I received several questions that center around the theme of why we learn Latin or history, when very few students will use them.
Students often have a utilitarian view of education; if a class can be applied to your career, then there is a good reason for taking it – otherwise, no. For example, if you were planning to repair watches for a living, then a bezel-polishing class would be just the thing; if you were planning to be a police officer, it would be a complete waste of time. Likewise, very few students are going to “use” Latin or history (although definitely those who are going into medicine or politics clearly might), so what is the point of taking them in school?
The beauty of a liberal education is that it is not strictly utilitarian in intent. The word “liberal” comes from the Latin word “liber,” which means “free.” You would know this if you had spent as much time studying Latin as you do kvetching about taking it. In this case, a liberal education was created for “free” citizens – meaning those who are wealthy enough that they are free from having to have a vocation. Therefore, the object of a liberal education is to learn for the sake of learning, not to hone skills that a person needs in the workplace.
The subjects of Latin and history are important to free citizens because they connect us with our roots; they allow us to explore the great ideas of the past and to come to a better understanding of the foundation of our culture. They also give us a peek into the human mind. Everybody knows who Julius Caesar was, but who can tell us what he thought? What assumptions did he make about the people he fought against? What was his understanding of fate? Nobody can really think like another person, but reading Caesar in Latin can – to a certain extent – give you the ability to step outside of yourself and come closer to understanding somebody from a time far removed from our time.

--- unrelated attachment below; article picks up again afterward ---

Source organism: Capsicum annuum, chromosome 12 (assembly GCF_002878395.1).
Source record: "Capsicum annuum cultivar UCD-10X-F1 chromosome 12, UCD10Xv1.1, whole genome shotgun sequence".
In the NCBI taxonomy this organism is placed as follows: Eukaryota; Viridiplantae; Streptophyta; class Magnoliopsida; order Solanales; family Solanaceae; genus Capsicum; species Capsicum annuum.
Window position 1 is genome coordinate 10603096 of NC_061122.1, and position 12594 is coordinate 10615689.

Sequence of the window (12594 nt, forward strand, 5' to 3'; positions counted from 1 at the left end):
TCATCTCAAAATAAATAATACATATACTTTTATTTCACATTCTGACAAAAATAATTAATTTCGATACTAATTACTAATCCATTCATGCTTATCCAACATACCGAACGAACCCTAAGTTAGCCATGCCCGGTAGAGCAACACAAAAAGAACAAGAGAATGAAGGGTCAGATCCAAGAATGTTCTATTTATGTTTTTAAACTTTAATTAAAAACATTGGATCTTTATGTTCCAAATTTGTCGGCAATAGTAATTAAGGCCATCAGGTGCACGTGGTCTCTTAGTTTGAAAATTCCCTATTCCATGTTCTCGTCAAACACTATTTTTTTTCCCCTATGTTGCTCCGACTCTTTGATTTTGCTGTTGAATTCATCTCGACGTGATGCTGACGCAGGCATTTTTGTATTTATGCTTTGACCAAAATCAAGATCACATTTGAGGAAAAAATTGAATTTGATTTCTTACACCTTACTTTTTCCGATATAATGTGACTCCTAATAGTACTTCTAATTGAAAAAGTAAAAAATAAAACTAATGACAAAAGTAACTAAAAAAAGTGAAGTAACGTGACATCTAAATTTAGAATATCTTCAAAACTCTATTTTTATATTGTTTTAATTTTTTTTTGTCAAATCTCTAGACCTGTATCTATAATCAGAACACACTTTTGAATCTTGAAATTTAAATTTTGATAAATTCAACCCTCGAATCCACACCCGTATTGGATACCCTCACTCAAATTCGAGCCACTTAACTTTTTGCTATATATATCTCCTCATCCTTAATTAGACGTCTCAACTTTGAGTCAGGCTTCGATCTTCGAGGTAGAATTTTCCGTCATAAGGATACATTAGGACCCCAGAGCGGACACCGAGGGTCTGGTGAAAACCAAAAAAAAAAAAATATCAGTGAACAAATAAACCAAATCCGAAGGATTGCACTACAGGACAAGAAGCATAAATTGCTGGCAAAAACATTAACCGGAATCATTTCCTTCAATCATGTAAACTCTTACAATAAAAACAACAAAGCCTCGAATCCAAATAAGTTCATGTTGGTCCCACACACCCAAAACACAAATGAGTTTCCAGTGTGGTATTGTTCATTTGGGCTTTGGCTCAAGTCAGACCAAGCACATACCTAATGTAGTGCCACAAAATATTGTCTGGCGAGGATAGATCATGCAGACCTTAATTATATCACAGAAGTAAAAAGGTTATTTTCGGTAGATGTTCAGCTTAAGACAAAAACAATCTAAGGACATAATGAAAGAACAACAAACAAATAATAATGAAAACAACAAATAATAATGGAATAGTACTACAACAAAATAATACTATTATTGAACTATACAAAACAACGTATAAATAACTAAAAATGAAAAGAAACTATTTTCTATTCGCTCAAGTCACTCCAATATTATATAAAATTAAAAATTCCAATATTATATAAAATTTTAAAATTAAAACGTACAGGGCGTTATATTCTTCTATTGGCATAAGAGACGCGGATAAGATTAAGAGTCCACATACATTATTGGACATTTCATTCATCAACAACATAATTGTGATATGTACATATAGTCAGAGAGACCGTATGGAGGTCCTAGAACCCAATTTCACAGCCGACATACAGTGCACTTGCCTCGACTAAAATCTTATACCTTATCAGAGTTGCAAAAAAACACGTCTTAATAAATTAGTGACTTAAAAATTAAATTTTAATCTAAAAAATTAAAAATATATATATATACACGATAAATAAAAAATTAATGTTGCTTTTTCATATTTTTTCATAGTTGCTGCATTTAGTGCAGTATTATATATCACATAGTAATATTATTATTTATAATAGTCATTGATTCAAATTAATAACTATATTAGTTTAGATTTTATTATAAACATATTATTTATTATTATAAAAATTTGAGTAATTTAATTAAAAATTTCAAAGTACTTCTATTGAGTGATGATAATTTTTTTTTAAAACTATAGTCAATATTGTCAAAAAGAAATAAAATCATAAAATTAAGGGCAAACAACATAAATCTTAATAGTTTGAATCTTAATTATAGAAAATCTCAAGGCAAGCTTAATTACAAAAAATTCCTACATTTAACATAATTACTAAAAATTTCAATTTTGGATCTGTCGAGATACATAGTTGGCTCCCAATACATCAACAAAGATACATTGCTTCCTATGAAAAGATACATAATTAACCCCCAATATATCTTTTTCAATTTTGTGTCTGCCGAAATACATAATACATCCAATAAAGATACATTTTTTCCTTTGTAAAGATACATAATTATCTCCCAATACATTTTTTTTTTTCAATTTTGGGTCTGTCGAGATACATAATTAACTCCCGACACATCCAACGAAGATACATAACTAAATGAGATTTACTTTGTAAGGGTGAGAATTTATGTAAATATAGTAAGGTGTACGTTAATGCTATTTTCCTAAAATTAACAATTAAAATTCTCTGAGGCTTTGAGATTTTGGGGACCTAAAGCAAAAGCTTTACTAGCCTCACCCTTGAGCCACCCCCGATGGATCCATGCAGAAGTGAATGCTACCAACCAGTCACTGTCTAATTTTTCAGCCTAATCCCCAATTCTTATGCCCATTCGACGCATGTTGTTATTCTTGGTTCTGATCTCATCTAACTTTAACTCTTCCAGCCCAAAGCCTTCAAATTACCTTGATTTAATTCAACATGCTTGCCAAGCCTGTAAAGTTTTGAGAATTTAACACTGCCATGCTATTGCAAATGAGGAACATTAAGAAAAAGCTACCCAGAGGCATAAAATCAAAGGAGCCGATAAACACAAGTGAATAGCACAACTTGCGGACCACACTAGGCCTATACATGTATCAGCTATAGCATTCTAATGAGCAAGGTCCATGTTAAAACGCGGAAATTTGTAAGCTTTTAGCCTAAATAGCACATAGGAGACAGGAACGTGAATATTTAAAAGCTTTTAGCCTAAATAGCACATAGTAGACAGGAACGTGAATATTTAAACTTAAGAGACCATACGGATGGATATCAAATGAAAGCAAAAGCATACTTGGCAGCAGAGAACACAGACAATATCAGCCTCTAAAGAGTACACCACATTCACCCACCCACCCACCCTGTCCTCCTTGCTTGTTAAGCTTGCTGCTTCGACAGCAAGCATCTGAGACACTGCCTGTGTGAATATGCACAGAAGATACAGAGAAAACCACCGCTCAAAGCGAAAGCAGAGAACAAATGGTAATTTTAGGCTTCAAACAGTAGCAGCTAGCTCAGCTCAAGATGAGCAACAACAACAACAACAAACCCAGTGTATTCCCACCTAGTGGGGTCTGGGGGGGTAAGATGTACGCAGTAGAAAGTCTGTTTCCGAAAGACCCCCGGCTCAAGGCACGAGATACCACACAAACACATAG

The questions that a scholar of Latin and history studies are important because they give us a better perspective on truth itself, not because they are particularly useful in a specific job.
That being said, a liberal education has been shown to be a great foundation for further education in all fields. Every year graduates from our school get accepted to the most prestigious and competitive schools in the world. The upper echelons of scientists, artists, writers, mathematicians, engineers, and entertainers are populated by numerous people who have a classical foundation. The Latin Language Blog put together an interesting little list of people in various fields who studied Latin. Some of them, such as J.K. Rowling, use Latin in their work, while others merely use the intellectual tools they developed in the study of the classics and apply them in other fields.